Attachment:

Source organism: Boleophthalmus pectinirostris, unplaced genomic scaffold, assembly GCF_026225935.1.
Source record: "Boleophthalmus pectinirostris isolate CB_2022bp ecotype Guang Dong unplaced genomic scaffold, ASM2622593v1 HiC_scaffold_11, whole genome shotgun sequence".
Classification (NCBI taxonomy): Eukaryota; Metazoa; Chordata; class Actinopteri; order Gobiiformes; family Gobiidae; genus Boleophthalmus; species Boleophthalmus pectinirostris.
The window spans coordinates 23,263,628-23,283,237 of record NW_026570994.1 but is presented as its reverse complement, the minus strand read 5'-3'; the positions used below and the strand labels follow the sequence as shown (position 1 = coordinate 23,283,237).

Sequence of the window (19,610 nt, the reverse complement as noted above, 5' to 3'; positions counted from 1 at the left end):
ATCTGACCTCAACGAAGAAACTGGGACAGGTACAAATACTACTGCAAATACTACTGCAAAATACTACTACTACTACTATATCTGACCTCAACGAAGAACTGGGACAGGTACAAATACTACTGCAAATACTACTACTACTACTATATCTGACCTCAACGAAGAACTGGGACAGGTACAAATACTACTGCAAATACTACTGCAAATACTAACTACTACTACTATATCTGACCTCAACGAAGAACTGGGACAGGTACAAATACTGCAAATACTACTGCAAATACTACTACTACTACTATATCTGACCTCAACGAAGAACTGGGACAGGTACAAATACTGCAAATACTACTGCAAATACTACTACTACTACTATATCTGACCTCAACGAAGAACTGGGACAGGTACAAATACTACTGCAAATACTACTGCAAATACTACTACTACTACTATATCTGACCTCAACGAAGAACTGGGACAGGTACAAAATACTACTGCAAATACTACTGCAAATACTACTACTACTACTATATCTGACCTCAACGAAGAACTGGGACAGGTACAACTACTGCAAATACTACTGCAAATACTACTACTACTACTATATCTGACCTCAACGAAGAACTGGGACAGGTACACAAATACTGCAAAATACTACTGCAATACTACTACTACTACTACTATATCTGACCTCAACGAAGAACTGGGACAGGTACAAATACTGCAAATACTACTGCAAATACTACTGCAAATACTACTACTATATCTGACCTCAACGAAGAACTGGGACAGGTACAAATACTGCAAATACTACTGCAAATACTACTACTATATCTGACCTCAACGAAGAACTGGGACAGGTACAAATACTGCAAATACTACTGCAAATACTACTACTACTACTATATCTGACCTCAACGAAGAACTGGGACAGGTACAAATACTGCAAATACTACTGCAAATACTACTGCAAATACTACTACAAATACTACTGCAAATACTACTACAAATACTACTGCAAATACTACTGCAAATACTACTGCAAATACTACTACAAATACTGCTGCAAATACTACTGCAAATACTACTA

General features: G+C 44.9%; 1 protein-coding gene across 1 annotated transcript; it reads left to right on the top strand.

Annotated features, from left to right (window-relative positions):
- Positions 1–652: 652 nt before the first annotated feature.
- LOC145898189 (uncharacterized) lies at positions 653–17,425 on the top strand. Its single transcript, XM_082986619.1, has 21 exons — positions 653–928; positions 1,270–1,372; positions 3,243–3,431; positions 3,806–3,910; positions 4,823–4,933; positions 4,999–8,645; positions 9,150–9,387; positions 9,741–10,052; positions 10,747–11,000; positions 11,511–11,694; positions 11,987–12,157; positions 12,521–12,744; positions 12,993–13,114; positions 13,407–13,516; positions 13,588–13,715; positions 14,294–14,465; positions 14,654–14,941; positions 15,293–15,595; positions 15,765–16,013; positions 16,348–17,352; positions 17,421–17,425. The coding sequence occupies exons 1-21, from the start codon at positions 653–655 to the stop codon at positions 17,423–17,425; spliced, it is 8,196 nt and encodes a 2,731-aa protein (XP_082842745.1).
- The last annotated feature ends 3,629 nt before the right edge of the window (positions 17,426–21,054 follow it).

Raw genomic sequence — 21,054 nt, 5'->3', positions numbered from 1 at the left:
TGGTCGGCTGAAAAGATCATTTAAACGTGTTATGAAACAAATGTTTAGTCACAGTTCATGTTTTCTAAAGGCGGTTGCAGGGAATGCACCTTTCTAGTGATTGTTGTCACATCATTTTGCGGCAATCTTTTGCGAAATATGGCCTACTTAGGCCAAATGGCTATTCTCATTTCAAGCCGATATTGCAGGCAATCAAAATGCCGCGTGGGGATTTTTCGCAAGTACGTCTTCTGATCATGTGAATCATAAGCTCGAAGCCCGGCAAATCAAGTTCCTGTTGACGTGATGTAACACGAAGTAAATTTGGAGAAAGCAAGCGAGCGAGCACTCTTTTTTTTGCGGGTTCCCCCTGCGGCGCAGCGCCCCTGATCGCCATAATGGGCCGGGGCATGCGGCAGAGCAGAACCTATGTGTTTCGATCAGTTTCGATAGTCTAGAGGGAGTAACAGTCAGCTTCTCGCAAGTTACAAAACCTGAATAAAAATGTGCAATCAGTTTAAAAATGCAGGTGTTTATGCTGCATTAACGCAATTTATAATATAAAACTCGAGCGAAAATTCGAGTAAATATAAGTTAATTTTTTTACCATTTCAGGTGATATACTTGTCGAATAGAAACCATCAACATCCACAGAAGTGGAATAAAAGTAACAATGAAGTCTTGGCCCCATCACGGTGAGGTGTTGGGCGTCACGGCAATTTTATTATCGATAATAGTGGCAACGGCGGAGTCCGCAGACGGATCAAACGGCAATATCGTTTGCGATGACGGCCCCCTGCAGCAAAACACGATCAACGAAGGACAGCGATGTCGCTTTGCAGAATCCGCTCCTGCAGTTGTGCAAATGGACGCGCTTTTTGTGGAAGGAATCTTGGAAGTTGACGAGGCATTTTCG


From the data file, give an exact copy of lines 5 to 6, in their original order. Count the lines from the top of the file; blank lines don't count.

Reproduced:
Sequence of the window (19,610 nt, the reverse complement as noted above, 5' to 3'; positions counted from 1 at the left end):
ATCTGACCTCAACGAAGAAACTGGGACAGGTACAAATACTACTGCAAATACTACTGCAAAATACTACTACTACTACTATATCTGACCTCAACGAAGAACTGGGACAGGTACAAATACTACTGCAAATACTACTACTACTACTATATCTGACCTCAACGAAGAACTGGGACAGGTACAAATACTACTGCAAATACTACTGCAAATACTAACTACTACTACTATATCTGACCTCAACGAAGAACTGGGACAGGTACAAATACTGCAAATACTACTGCAAATACTACTACTACTACTATATCTGACCTCAACGAAGAACTGGGACAGGTACAAATACTGCAAATACTACTGCAAATACTACTACTACTACTATATCTGACCTCAACGAAGAACTGGGACAGGTACAAATACTACTGCAAATACTACTGCAAATACTACTACTACTACTATATCTGACCTCAACGAAGAACTGGGACAGGTACAAAATACTACTGCAAATACTACTGCAAATACTACTACTACTACTATATCTGACCTCAACGAAGAACTGGGACAGGTACAACTACTGCAAATACTACTGCAAATACTACTACTACTACTATATCTGACCTCAACGAAGAACTGGGACAGGTACACAAATACTGCAAAATACTACTGCAATACTACTACTACTACTACTATATCTGACCTCAACGAAGAACTGGGACAGGTACAAATACTGCAAATACTACTGCAAATACTACTGCAAATACTACTACTATATCTGACCTCAACGAAGAACTGGGACAGGTACAAATACTGCAAATACTACTGCAAATACTACTACTATATCTGACCTCAACGAAGAACTGGGACAGGTACAAATACTGCAAATACTACTGCAAATACTACTACTACTACTATATCTGACCTCAACGAAGAACTGGGACAGGTACAAATACTGCAAATACTACTGCAAATACTACTGCAAATACTACTACAAATACTACTGCAAATACTACTACAAATACTACTGCAAATACTACTGCAAATACTACTGCAAATACTACTACAAATACTGCTGCAAATACTACTGCAAATACTACTA